Wednesday, 16 May 2019
I rise to speak in the House about an important issue in my electorate of Southern Downs—and that is the drought. We have experienced an extreme drought for some time now. There has been very little meaningful rain throughout Southern Downs over the last few years and it is really starting to bite now. It is particularly so in the Granite Belt and Warwick parts of my electorate where an absence of rain has led to an absence of inflows into the water storage dams which provide drinking water for Warwick and Stanthorpe. There are three dams of concern—the Leslie Dam, the Connolly Dam and the Storm King Dam. They are at 6.8 per cent, 43 per cent and 33 per cent capacity respectively, but the last two dams are quite small.
We are facing in effect the possibility that we will run out of drinking water in the next 12 months. To put that into context, it is not just about the inconvenience suffered by householders in not having a water supply to their houses; it is also the small businesses and the industry throughout Southern Downs that depend on a town supply to be able to work—the hospitality businesses, the accommodation and, importantly, the big industrial players like meatworks and so forth that need town water in order to process their meat. There are hundreds or perhaps thousands of jobs at stake so it is of great concern to me.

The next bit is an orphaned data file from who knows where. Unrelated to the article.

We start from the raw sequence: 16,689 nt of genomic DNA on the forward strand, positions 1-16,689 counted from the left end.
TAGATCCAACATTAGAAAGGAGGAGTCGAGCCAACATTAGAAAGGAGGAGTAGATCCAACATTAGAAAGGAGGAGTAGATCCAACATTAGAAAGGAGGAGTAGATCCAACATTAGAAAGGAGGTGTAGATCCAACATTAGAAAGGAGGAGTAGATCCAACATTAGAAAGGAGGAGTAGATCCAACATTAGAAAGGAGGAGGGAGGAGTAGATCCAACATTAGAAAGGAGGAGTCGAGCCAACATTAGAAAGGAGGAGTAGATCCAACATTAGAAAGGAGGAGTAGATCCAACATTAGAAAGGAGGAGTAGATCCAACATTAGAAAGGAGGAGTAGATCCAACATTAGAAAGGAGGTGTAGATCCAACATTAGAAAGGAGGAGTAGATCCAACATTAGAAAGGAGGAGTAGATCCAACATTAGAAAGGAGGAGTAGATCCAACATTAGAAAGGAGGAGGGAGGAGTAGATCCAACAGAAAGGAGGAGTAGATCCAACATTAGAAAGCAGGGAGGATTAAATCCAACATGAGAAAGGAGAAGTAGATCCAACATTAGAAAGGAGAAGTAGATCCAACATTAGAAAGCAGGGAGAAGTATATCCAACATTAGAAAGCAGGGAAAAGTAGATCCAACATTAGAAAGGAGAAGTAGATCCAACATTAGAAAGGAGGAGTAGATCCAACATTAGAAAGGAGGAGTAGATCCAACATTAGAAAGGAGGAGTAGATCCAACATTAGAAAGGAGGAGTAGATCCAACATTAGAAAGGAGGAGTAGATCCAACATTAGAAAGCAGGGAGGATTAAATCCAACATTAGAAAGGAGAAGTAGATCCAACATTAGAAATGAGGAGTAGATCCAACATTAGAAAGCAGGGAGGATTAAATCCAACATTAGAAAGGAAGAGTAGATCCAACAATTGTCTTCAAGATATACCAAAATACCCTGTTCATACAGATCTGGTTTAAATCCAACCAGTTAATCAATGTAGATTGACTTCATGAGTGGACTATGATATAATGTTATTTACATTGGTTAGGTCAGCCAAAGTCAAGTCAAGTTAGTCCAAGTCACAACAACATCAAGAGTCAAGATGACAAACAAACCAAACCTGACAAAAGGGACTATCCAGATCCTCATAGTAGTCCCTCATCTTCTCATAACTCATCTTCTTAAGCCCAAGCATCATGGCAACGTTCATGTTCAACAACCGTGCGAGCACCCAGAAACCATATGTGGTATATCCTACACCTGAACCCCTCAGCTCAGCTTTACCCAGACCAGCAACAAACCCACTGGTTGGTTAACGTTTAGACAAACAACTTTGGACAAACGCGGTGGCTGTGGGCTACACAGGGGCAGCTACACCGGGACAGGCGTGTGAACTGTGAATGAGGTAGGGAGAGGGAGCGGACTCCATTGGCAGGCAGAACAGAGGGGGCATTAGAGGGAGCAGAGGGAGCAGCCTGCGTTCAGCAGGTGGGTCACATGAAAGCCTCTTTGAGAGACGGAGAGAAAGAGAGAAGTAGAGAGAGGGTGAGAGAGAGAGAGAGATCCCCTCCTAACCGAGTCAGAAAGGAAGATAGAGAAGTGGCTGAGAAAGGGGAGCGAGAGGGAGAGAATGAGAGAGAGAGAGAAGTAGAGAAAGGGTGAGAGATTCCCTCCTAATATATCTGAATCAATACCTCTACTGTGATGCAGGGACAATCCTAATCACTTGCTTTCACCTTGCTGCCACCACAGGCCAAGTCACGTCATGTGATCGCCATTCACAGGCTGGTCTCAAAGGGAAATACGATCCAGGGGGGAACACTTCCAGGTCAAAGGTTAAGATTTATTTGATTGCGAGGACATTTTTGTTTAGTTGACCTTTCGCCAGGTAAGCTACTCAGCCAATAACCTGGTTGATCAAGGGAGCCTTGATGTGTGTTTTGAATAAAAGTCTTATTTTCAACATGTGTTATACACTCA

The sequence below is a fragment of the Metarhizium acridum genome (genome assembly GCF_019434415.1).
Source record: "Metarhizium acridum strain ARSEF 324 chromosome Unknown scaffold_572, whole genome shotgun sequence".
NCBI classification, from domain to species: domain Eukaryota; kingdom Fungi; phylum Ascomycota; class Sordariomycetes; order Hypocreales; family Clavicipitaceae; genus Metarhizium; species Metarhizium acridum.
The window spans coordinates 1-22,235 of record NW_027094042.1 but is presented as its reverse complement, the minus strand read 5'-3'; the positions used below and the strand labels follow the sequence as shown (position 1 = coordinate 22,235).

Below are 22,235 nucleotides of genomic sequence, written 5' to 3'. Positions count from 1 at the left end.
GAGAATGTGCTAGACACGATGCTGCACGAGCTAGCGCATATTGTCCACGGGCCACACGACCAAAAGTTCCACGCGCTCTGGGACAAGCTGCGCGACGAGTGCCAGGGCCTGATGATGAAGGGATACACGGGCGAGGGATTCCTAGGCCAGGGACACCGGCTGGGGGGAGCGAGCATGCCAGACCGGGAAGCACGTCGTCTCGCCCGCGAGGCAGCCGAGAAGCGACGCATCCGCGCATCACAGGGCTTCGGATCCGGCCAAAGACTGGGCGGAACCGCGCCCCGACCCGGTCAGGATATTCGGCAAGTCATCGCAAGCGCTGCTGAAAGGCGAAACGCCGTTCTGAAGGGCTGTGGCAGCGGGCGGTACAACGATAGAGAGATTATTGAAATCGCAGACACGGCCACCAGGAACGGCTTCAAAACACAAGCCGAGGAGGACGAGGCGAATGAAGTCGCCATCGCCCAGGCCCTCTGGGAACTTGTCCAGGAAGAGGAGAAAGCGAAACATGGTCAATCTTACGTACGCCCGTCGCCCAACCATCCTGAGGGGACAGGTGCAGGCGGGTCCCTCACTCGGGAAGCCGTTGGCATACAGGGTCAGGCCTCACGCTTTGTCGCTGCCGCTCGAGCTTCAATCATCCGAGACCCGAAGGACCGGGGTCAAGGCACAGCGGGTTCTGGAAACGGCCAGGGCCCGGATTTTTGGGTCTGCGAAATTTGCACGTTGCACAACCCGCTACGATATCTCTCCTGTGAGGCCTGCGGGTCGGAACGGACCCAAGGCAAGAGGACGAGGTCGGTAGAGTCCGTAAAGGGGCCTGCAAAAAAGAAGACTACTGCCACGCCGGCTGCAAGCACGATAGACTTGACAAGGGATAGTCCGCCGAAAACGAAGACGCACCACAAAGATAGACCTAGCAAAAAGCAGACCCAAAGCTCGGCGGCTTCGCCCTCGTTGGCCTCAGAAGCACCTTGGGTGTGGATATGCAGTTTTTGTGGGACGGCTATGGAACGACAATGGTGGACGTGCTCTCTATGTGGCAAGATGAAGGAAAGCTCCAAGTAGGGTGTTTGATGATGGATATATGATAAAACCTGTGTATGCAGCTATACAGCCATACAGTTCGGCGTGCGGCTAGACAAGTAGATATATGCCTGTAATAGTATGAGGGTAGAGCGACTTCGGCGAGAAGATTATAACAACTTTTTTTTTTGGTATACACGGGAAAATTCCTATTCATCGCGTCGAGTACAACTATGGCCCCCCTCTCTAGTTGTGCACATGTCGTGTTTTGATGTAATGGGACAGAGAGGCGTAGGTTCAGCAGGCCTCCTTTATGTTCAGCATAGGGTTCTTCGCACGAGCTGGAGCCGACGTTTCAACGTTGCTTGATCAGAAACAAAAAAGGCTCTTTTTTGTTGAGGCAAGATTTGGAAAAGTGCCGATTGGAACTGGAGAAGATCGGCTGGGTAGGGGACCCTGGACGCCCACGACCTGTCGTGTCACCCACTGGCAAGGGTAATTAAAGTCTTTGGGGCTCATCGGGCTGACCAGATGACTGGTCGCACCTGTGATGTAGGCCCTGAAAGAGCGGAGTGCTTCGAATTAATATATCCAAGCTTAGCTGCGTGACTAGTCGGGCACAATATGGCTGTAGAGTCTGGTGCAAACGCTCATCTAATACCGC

I have written to the Premier and asked her to take on board the concerns felt by me and the Southern Downs Regional Council. I know they have been in contact with the Minister for Local Government and the Minister for Natural Resources, Mines and Energy asking them for every possible assistance to solve the problem. I have also asked for a briefing on how the government might be able to supplement the water supply for these towns and, if worse comes to worst and we run out, some sort of emergency measures—whether it be sending water up in trains in bladders or some other mechanism. I am hoping that the Premier will respond positively to that.
The drought has impacted us economically already. On the Granite Belt in particular, there is a lot of irrigated, high-value agriculture and the absence of rain means a direct reduction in the output. Last year we only had about half the number of itinerant workers come through town for the summer season, and that has really hurt the main street in terms of a lack of people in town and in the businesses. The irrigators who rely on water are actually having to truck water around the electorate to their farms, which is an extraordinarily expensive thing to do.
I ask that the state government be as flexible and as understanding as possible in handling the applications for state government based drought assistance packages. I get a lot of concerned constituents saying that they feel their applications for emergency water infrastructure grants and so forth appear to be denied on specious grounds. I would ask the minister and his department to please take that on board and offer every support and understanding to my constituents as they deal with this extremely difficult drought.